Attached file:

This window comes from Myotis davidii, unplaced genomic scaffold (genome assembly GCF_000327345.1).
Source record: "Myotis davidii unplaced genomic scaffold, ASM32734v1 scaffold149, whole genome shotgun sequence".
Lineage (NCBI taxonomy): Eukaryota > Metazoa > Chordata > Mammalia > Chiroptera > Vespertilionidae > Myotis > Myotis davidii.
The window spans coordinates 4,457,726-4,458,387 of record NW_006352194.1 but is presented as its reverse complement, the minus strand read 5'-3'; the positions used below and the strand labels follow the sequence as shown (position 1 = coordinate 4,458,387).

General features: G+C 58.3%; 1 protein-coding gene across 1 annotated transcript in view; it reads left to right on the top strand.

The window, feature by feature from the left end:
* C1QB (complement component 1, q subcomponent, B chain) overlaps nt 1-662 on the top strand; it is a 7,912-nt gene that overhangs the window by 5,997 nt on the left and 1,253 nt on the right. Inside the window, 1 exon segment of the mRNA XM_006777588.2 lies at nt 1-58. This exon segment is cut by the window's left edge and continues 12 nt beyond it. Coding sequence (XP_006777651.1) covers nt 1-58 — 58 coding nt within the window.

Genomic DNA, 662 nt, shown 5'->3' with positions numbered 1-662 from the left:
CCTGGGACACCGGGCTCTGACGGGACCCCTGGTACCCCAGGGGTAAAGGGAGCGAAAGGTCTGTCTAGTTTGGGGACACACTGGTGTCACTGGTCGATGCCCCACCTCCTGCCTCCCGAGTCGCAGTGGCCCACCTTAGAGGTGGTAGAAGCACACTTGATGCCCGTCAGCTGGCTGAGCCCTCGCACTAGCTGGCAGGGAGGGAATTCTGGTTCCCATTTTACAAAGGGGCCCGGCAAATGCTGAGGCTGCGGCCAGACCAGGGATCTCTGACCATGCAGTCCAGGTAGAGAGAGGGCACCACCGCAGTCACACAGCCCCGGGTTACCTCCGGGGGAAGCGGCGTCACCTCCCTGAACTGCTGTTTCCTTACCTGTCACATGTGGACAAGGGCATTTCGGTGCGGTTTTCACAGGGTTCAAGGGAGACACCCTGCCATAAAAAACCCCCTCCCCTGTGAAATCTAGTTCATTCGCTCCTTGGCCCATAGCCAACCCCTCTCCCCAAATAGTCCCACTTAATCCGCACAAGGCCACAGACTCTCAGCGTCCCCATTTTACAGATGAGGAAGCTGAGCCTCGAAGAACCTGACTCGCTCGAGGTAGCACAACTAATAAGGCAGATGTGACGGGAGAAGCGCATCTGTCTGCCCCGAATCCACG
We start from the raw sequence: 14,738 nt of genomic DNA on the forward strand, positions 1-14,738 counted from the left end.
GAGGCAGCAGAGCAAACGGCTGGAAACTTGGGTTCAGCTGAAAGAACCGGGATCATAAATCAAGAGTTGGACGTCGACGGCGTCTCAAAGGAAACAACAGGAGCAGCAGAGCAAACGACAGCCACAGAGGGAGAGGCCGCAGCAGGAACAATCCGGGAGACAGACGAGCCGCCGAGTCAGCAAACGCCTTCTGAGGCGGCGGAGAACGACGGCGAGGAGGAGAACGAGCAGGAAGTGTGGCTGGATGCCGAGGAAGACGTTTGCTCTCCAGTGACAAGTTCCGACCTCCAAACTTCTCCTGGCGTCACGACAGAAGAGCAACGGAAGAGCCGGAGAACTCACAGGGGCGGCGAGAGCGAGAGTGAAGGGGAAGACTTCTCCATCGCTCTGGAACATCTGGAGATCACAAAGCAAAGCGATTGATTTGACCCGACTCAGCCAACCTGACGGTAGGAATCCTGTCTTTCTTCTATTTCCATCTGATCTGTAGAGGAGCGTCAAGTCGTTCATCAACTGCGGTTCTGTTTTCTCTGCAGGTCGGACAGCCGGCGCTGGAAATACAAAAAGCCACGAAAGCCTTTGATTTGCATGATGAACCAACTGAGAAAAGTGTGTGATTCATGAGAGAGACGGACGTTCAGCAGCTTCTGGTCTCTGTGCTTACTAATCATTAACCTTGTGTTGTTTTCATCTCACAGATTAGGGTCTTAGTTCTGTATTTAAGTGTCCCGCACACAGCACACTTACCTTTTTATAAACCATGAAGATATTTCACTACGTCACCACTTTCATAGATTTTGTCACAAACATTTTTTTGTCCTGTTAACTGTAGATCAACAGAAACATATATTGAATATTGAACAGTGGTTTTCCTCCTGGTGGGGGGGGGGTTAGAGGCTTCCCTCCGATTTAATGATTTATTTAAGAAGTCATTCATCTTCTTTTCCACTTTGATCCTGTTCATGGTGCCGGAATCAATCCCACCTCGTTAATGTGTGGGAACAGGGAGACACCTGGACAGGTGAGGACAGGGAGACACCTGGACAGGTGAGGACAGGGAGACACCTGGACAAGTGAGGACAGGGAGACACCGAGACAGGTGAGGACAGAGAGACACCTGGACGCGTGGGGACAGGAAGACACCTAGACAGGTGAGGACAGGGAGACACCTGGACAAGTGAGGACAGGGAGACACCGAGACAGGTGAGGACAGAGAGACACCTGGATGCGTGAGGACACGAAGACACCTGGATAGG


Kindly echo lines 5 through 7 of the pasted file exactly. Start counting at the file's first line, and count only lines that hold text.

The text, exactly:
General features: G+C 58.3%; 1 protein-coding gene across 1 annotated transcript in view; it reads left to right on the top strand.

The window, feature by feature from the left end:
* C1QB (complement component 1, q subcomponent, B chain) overlaps nt 1-662 on the top strand; it is a 7,912-nt gene that overhangs the window by 5,997 nt on the left and 1,253 nt on the right. Inside the window, 1 exon segment of the mRNA XM_006777588.2 lies at nt 1-58. This exon segment is cut by the window's left edge and continues 12 nt beyond it. Coding sequence (XP_006777651.1) covers nt 1-58 — 58 coding nt within the window.